The Third Device

A blog about the iPad.

A review of HexaLex. Get a chance to win a free copy!

Let’s get this out of the way right now: I have a free copy of this game to raffle off, thanks to the generosity of developer Nathan Gray. Details at the end of this review.

Every once in a while, an app comes along that I just happen to discover and get addicted to completely by accident.  HexaLex ($1.99) is one of those games, and while strictly speaking is not an iPad app (it’s written for the smaller iPhone screen) it still plays perfectly fine on both devices.

If you’ve been following this blog closely, you know that I’m addicted to the game Words with Friends (hereafter referred to as WwF), which is a reasonable facsimile of Scrabble with its own little twists and tricks, particularly of the online multiplayer sort. Well, HexaLex takes the best parts of both games and slaps them onto what looks like the surface of a beehive. This ups the challenge level considerably, and throws out a few of the reliable strategies you may have developed as a longtime Scrabble or WwF player.

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Words With Friends, on a beehive. Sweet!

Honestly, the new layout isn’t quite as sadistic as it sounds. The gameplay allows for what are termed as “junk words”, meaning you can get away with using two-letter nonsense words to help you along as you plan your move. However, you can’t just play a junk word by itself – you still need to play a legal word as your main move. You’re given up to 2 junk words per turn, but it’s still not all that easy.

What does make things easier, though, is the interface (especially in comparison to WwF). As you place your tiles on the board, the game instantly gives you feedback as to whether you’re playing a legal word or not. If you’re playing multiple words in a turn and one of them is illegal, it will helpfully inform you which one is a dud. Plus, as you hit the button to submit the word, HexaLex shows you the potential total point score of that word before you commit to the move (no more doing fuzzy arithmetic in your head at 3 in the morning – or is that just me?)

Did I mention that you can play not just against the computer, but against up to three other online players? This. Is. Awesome!

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Another gameplay feature that I love: you have up to three complete rack swaps per game, meaning if you have a set of totally crap letters, you can choose to dump all 7 back in the pool in the hope of getting better ones – all without sacrificing a turn.This is a great feature, sort of like turbo boost in a racing game;  used strategically at the right time, it can mean the difference between winning or losing.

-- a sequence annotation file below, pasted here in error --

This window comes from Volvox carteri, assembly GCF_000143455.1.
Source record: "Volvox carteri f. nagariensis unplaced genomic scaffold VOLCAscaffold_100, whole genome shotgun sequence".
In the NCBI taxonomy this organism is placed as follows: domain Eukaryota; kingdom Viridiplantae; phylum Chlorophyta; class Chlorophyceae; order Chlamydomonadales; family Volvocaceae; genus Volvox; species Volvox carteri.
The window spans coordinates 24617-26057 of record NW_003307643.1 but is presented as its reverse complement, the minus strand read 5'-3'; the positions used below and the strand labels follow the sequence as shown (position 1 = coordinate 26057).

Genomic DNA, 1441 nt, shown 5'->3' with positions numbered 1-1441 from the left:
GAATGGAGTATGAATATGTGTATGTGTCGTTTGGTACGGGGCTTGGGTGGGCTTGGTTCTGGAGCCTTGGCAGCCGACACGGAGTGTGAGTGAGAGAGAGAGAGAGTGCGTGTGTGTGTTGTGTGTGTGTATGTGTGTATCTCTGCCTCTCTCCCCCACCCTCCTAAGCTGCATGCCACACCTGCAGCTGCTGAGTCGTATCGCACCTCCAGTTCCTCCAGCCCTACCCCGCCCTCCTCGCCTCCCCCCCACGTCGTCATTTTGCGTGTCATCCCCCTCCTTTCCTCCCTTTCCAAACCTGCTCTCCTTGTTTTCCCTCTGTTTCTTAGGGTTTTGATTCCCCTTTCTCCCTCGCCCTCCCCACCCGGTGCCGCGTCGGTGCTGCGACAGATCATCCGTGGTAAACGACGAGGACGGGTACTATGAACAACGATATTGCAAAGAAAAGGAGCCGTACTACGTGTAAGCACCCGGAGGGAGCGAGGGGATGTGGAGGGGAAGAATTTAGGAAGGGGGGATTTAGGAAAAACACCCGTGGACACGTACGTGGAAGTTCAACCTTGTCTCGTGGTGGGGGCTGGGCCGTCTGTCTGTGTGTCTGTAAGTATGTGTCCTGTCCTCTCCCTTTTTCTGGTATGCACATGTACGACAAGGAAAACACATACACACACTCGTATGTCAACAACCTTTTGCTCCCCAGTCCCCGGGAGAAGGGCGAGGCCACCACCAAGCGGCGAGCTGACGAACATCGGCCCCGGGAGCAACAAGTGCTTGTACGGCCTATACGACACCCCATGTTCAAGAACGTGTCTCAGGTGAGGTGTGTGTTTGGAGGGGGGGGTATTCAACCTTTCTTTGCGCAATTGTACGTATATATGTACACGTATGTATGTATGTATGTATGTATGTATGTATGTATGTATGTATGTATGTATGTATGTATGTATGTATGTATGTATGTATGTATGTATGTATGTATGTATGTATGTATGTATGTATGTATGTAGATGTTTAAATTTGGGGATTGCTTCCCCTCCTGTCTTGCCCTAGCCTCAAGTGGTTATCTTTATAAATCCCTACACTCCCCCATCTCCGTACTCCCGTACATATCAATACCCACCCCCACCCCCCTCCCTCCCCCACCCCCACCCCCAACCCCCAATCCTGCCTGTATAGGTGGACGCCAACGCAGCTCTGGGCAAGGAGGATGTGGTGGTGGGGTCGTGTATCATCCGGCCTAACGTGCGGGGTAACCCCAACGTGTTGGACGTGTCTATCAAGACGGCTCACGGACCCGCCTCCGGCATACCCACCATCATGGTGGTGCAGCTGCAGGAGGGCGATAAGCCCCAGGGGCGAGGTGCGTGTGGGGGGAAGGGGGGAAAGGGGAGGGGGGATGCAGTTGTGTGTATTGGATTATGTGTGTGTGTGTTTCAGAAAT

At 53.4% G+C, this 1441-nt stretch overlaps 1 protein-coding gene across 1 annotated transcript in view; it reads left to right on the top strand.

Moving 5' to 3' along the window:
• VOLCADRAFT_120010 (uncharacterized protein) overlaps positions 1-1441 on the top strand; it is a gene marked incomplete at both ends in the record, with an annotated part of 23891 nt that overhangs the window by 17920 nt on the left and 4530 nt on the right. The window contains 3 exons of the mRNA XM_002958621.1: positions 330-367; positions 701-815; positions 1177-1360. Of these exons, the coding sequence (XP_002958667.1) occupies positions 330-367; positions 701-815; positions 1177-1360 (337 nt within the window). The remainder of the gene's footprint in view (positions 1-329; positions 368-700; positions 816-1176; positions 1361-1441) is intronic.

Other key interface points that make me smile: you have an info button that shows you a detailed history and stats on you and your opponent, as well as the ability to name your games for quick reference (or just if you want to exercise your sense of humor).

There is even a built in tutorial that takes you through all these features and more.

Finally, there’s an online leaderboard that will wring every last bit of competitive juice out of me! After 3 days of play, I’m currently 16th on the weekly points score list – and you can bet I’m going to be challenging those 24 other players on that list sooner or later 🙂

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I’m hard pressed to come up with any negative aspects about this game (other than the fact that it makes diving back into a WwF game suddenly feel so starkly vanilla) but the top on my list would be of course, the need for HD support so it looks better on the iPad. The chat icon on the gameboard could also be a tad more visible; it’s easily overlooked. I also like to play music in the background while playing WwF and thinking over my moves – with HexaLex, it’s not an option because the game takes over the audio and kills any tunes you might be playing.

And probably another possible negative is that if you find WwF to be challenging you’re definitely going to get your ass kicked in HexaLex – it’s nowhere near as friendly. (On the bright side, no one seems to have developed a cheat / helper app for HexaLex yet, unlike the ones for WwF … cheaters, you know who you are and shame on you!)

I can sum up this review as follows: I took WwF off my dock (gasp!) and replaced it with HexaLex. Considering how many apps there are on my iPad and how limited the dock space is, that’s saying a lot.

Now, on to the fun part: leave me a comment and tell me what apps have earned the honor of being on your iPad or iPhone Dock. You can even go on and tell us why if you’re feeling chatty. I’ll pick a winner at random exactly a week from now and that lucky person will get a free copy of HexaLex!

August 20, 2010 Posted by | Uncategorized | 11 Comments